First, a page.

Development and Construction of Low-Cracking High-Performance Concrete (LC-HPC) Bridge Decks: Free Shrinkage Tests, Restrained Ring Tests, Construction Experience, and Crack Survey Results
University of Kansas Center for Research, Inc.
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The development, construction, and evaluation of low-cracking highperformance concrete (LC-HPC) bridge decks are described based on laboratory test results and experiences gained during the construction of 13 LC-HPC bridge decks in Kansas, along with another deck bid under the LC-HPC specifications but for which the owner did not enforce the specification. This study is divided into four parts covering (1) an evaluation of the free shrinkage properties of LC-HPC candidate mixtures, (2) an investigation of the relationship between the evaporable water content in the cement paste and the free shrinkage of concrete, (3) a study of the restrained shrinkage performance of concrete using restrained ring tests, and (4) a description of the construction and preliminary evaluation of LC-HPC and control bridge decks constructed in Kansas. The first portion of the study involves evaluating the effects of the duration of curing, fly ash, and a shrinkage reducing admixture (SRA) on the free-shrinkage characteristics of concrete mixtures. The results indicate that an increase of curing period reduces free shrinkage. With 7 days of curing, concretes containing fly ash as a partial replacement for cement exhibit higher free shrinkage than concretes with 100% portland cement. When the curing period is increased to 14, 28, and 56 days, the adverse effect of adding fly ash on free shrinkage is minimized and finally reversed. The addition of an SRA significantly reduces free shrinkage for both the 100% portland cement mixture and the mixture containing fly ash. The second portion of the study investigates the relationship between the evaporable water content in the cement paste and the free shrinkage of concrete. A linear relationship between free shrinkage and evaporable water content in the cement paste is observed. For a given mixture, specimens cured for a longer period contain less evaporable water and exhibit lower free shrinkage and less weight loss in the free shrinkage specimens than those cured for a shorter period. The third portion of the study evaluates the cracking tendency of concrete mixtures using the restrained ring tests. Different concrete ring thicknesses and drying conditions have been tested. The results indicate that specimens with thinner concrete rings crack earlier than those with thicker concrete rings. Exposing specimens to severe drying conditions results in the earlier formation of cracks, although it does not result in increased crack width. Mixtures with a lower watercement (w/c) ratio crack earlier than mixtures with a higher w/c ratio. Concretes with a higher paste content crack earlier than concretes with a lower paste content. The final portion of the study details the development, construction, and preliminary performance (with most bridges at three years of age) of LC-HPC and control bridge decks in Kansas. The results indicate that the techniques embodied in the LC-HPC bridge deck specifications are easy to learn. Contractor personnel can be trained in a relatively short time. The techniques used for LC-HPC bridge decks are effective in reducing bridge deck cracking. The crack surveys indicate that LC-HPC bridge decks are performing much better than the control decks, with average crack densities reduced by about seventy five percent at three years of age. The factors that may affect bridge deck cracking are analyzed. The analyses indicate that an increase in paste content, slump, compressive strength, maximum daily air temperature, and daily air temperature range causes increased crack densities. Contractor techniques influence cracking.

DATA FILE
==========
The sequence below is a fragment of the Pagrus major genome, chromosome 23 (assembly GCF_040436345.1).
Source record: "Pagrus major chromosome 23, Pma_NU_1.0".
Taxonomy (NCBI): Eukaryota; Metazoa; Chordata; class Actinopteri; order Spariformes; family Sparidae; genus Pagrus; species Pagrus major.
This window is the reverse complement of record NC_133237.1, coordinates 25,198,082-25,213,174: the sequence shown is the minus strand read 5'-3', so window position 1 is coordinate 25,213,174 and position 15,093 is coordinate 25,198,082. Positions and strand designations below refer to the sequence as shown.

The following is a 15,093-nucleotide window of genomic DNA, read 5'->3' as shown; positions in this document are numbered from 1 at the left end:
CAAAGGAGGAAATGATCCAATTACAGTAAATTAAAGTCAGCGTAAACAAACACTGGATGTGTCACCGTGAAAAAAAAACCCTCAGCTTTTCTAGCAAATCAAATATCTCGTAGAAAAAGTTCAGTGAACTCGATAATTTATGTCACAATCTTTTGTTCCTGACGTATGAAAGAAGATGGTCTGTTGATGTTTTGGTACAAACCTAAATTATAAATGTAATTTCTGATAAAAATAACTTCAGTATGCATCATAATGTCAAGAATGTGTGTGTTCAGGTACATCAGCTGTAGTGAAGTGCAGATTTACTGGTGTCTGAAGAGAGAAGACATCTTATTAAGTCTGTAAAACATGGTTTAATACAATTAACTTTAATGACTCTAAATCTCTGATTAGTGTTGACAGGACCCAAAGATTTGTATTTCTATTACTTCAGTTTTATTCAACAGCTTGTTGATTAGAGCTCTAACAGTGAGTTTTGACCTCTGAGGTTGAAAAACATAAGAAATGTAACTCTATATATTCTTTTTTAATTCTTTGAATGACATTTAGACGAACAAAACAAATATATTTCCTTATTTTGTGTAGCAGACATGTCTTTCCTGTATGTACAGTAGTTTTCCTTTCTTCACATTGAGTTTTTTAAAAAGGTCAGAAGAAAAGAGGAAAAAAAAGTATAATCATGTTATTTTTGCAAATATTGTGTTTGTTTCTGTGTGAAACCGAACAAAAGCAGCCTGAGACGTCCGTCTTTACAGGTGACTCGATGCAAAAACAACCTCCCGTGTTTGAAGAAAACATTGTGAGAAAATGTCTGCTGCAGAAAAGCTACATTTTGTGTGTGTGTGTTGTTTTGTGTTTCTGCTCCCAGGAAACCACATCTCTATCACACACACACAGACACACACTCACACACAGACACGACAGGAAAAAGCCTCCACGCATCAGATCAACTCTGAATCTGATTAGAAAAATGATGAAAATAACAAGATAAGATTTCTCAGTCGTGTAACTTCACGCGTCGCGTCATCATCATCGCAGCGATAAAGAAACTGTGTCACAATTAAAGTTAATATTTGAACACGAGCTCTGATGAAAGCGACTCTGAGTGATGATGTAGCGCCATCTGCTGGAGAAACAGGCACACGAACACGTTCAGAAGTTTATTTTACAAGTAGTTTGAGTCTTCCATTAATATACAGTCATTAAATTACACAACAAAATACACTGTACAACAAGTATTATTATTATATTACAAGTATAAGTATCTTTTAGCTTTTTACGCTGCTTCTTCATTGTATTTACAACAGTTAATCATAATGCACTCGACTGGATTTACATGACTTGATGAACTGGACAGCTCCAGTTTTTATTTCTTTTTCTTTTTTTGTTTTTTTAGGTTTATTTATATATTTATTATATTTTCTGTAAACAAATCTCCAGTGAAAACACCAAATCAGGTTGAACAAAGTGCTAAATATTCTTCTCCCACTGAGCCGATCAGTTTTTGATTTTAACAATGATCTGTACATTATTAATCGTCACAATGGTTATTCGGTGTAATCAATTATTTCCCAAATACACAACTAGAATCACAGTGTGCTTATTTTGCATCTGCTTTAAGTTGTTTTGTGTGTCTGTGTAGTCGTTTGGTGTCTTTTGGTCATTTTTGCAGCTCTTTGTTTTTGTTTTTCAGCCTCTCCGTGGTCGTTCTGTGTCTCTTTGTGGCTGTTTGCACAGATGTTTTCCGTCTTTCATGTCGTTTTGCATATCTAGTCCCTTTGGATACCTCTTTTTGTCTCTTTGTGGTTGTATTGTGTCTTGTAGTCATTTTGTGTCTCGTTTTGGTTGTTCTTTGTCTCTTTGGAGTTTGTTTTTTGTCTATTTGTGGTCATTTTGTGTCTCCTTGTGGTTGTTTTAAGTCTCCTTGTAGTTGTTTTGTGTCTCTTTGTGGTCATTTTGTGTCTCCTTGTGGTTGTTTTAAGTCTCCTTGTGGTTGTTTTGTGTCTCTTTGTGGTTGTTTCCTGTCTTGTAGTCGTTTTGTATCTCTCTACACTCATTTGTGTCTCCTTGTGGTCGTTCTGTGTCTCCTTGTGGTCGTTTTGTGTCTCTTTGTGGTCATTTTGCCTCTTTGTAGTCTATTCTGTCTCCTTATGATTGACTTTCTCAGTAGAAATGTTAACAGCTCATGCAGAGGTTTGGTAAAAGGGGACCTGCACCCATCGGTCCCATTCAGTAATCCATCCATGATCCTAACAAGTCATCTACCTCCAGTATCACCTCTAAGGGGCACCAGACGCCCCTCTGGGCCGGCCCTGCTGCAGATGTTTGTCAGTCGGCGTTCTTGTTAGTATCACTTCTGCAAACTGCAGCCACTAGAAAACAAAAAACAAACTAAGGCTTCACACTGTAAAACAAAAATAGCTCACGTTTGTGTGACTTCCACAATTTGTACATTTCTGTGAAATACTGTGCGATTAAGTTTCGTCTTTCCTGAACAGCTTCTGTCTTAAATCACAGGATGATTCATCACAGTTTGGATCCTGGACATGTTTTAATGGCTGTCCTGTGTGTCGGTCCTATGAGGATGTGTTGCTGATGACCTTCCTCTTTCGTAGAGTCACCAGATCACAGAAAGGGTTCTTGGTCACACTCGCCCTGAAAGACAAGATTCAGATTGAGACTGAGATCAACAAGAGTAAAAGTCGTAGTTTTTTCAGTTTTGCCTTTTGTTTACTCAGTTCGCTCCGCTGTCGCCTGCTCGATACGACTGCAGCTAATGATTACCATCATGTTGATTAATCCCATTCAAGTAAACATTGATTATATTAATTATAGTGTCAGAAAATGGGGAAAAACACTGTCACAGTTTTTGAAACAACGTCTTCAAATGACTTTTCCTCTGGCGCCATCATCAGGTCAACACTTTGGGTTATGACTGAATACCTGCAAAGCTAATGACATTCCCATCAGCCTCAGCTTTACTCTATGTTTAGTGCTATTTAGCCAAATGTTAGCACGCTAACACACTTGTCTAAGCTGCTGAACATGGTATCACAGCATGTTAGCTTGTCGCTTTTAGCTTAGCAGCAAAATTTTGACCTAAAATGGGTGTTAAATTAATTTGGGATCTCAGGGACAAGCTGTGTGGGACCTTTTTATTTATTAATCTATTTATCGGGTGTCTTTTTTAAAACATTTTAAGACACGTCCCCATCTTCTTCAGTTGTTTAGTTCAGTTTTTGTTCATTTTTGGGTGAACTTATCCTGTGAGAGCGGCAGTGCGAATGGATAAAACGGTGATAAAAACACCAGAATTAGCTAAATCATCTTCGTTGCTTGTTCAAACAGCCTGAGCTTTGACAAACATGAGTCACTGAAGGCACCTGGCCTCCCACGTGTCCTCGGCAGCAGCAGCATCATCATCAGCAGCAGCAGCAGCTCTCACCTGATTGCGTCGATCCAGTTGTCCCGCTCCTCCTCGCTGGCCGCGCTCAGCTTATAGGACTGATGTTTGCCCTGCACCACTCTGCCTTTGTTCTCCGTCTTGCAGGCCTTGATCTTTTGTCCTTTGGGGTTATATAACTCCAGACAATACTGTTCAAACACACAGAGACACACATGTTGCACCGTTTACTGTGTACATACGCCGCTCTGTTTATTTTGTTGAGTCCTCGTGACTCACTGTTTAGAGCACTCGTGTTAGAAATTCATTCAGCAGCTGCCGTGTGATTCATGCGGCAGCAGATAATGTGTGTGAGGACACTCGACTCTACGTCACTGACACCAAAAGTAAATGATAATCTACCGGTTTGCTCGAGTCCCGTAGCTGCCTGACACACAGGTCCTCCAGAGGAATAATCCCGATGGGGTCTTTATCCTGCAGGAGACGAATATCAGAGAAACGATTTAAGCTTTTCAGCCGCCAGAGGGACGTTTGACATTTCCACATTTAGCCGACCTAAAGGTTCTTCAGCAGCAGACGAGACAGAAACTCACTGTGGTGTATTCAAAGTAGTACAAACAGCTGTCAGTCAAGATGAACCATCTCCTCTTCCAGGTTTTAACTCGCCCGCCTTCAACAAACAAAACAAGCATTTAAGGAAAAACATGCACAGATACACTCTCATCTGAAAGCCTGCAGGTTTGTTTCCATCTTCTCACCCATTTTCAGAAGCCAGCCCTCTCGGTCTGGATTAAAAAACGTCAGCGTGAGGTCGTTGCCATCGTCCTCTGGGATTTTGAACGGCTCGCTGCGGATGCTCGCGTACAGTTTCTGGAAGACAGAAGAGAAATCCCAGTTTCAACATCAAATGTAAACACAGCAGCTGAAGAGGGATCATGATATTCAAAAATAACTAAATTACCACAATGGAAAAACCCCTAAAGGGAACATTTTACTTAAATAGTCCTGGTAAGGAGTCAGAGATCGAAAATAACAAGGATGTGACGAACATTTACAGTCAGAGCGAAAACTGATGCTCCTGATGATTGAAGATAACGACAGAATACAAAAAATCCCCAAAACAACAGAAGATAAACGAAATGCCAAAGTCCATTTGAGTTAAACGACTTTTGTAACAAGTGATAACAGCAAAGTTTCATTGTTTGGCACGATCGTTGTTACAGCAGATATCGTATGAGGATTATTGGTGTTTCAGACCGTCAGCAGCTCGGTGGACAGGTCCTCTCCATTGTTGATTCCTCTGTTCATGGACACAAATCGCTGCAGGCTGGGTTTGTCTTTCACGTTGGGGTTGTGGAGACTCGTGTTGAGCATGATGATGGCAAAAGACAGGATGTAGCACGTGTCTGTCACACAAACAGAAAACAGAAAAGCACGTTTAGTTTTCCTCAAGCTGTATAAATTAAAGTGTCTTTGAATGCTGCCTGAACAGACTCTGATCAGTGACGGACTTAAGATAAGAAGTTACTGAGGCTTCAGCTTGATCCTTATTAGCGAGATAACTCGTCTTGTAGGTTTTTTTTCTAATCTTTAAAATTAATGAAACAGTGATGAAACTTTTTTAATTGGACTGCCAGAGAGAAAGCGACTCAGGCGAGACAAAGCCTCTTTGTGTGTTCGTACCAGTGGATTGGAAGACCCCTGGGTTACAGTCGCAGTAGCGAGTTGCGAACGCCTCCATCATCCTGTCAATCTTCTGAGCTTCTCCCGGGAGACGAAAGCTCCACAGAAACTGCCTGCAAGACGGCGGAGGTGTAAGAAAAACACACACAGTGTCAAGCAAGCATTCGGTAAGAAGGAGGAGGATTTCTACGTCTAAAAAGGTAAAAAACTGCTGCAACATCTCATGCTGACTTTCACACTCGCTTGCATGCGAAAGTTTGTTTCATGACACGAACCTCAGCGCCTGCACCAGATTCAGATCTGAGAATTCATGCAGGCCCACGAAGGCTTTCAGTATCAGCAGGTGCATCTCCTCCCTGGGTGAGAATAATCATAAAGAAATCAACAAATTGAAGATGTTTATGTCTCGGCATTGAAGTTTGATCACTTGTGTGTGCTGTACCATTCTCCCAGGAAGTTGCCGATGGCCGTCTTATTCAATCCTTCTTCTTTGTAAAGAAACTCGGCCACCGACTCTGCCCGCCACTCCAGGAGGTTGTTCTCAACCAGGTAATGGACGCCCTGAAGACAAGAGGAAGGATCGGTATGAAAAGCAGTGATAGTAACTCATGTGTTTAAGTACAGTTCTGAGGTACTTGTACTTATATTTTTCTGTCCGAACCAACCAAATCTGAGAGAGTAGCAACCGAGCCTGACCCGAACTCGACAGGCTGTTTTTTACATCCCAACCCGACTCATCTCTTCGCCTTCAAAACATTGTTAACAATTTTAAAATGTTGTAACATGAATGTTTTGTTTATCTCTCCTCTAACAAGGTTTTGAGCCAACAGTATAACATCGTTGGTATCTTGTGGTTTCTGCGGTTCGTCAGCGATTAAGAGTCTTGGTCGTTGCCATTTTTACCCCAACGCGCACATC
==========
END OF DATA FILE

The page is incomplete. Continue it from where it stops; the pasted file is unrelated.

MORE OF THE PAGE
Yuan, J., Darwin, D., Browning, J.P., "Development and Construction of Low-Cracking High-Performance Concrete (LC-HPC) Bridge Decks: Free Shrinkage Tests, Restrained Ring Tests, Construction Experience, and Crack Survey Results," SM Report No. 103, University of Kansas Center for Research, Inc., Lawrence, Kansas, September 2011, 505 pp.
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